Kathirikkai Mochai Poriyal (Eggplant and Field Beans Fry)

In 1984, we attended a Marathi wedding. In the wedding feast, a dish of brinjal and mochai (field beans) was served, and I was impressed by the taste and even asked for a second helping. My daughter, who was only 10 years old at that time, still remembers that incident. I tried to recreate the dish, but I could not get the exact flavour and consistency. A few months ago a Facebook friend, Vandarkuzhali Rajasegar, who is also an Assistant Professor in Foods and Nutrition, posted that she had made a dish of brinjal and white channa (whole Bengal gram/white chickpea). I immediately asked her for the recipe. Though she gave me a mere skeleton of the recipe, without amounts, I knew immediately that I had hit upon that 1984 dish. I standardised it using mochai, and I got the exact flavour after all these years 😀

Kathirikkai Mochai Poriyal - Kalas Kalai

Kathirikkai Mochai Poriyal (Eggplant and Field Beans Fry)

Nutritive Value

Dry mochai, or field beans, is one of the richest members of the pulse family. It contains 25g of protein per 100g. It is always combined with a vegetable, especially those with a neutral flavour, because this pulse has a very strong flavour. It is also notorious for producing flatulence 🙂 When served with plain rice, the rice and the mochai together give a very high quality protein.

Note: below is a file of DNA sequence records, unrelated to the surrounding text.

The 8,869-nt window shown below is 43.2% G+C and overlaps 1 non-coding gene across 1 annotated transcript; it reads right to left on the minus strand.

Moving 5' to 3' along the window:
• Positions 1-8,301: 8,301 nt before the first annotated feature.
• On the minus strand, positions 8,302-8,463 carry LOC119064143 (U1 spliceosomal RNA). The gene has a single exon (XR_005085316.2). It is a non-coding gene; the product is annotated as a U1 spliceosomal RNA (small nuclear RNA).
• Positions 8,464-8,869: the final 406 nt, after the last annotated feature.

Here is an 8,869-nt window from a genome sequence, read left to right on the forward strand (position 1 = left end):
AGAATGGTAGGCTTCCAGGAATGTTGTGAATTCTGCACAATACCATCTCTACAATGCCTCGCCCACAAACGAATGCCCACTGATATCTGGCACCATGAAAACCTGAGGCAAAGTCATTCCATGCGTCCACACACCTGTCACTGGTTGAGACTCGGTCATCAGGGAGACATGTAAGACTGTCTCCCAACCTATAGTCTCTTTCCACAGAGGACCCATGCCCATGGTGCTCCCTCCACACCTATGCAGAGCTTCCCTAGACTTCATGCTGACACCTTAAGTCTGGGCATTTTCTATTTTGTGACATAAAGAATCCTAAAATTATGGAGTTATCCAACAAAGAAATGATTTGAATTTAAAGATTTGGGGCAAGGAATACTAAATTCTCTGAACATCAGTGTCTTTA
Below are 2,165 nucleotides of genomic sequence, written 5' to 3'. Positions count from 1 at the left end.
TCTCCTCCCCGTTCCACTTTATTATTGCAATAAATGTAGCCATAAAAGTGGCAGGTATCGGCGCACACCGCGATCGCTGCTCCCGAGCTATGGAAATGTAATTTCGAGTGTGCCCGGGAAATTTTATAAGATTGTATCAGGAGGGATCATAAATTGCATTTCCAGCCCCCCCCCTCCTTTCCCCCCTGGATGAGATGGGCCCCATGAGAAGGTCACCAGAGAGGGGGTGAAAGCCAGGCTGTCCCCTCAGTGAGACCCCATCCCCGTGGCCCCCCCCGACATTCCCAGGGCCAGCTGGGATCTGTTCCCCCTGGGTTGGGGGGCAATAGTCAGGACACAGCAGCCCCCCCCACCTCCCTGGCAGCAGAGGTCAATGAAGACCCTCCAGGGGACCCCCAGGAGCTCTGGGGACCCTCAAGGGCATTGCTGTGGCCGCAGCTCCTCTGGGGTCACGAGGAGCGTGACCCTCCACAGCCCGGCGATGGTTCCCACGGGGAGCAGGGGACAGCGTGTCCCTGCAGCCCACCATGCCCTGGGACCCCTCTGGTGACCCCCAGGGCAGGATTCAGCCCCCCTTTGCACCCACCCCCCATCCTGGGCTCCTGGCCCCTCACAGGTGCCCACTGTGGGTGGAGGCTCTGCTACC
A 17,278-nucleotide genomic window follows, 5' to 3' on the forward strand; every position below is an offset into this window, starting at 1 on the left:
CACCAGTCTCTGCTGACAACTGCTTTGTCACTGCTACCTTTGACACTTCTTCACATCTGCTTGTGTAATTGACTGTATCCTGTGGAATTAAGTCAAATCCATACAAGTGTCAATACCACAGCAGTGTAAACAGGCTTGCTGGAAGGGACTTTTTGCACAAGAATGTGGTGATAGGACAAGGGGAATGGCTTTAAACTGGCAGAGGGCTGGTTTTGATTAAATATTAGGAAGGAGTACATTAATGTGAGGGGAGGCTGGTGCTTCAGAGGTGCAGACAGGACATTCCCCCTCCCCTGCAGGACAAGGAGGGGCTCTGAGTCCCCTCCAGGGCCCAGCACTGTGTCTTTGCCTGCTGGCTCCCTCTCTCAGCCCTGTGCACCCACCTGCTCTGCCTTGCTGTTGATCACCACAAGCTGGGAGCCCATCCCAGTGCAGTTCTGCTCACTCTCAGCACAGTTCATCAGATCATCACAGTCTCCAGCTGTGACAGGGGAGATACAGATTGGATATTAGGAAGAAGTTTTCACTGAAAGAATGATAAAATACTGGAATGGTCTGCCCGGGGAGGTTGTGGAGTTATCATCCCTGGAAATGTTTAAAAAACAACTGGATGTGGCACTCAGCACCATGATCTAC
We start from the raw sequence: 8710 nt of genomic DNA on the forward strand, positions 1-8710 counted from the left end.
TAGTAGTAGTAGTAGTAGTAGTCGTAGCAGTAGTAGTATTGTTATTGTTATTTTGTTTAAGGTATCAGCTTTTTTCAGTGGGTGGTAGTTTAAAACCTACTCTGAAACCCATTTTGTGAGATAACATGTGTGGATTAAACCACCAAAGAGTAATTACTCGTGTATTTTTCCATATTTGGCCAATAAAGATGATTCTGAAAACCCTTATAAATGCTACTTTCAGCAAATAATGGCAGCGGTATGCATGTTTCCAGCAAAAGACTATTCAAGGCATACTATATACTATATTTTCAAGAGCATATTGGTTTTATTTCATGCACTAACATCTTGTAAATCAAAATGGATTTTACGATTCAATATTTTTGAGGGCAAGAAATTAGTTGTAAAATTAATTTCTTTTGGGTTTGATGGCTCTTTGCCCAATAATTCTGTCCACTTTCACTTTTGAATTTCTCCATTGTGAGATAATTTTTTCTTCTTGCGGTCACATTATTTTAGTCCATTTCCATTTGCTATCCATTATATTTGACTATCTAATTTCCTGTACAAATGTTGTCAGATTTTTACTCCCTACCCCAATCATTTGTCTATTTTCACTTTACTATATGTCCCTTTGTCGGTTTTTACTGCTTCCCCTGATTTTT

• 300g Kathirikkai (Brinjal/Eggplant)
  • 1/3 C Field Beans
  • ½ C peeled Sambar Onions (Shallots)
  • 1/3 C peeled small Garlic
  • 2 tsp Kashmiri Chilli Powder
  • ¼ tsp Turmeric Powder
  • 1 ½ tsp Salt, or to taste
  • 1/3 C Gingelly Oil (Sesame Oil)
  • 2 sprigs Curry Leaves (optional)

Broil and Powder together

  • 1 T Coriander Seeds
  • ½ tsp Fenugreek Seeds


  1. Soak the field beans overnight in water.
  2. Pressure cook the field beans in a cup of water for 20 minutes.
  3. Remove the stems from the brinjal and quarter the vegetable lengthwise.
  4. Heat the gingelly oil in a medium, heavy-based kadai or wok.
  5. Add the garlic cloves. When tiny blisters appear on the garlic, add the sambar onion and fry till the surface is cooked.
  6. Add the brinjal and stir. When half cooked, add the turmeric and chilli powders and salt. Continue to cook till the brinjal is tender.
  7. Add the field beans and half of the cooking water, and cook till well blended.
  8. Add the powdered masala and stir.
  9. If the fry is too thick, you can add a little more of the cooking water and stir.
  10. Add curry leaves, stir once, and remove.
  11. Serve with plain rice.


  1. Drop the dry field beans into a metallic vessel. The ones which fall with a bell-like sound when they hit the vessel will not soak at all, and should be removed.
  2. I use Kashmiri chilli powder for its mild flavour and rich colour. If you are using any other variety, use only half the amount.
  3. Choose a small variety of garlic so that there will be many in the 1/3 cup, and they will blend with the field beans and you can use them whole. If you are using a large variety of garlic, do not cut in two to make it small. The cut surface will give a completely different flavour and taste to the dish.
  4. Peel the garlic and the sambar (shallots) onion the previous day and refrigerate. This will save your pre-preparation time.
  5. Use only gingelly oil. No other oil will give you its rich and earthy flavour.

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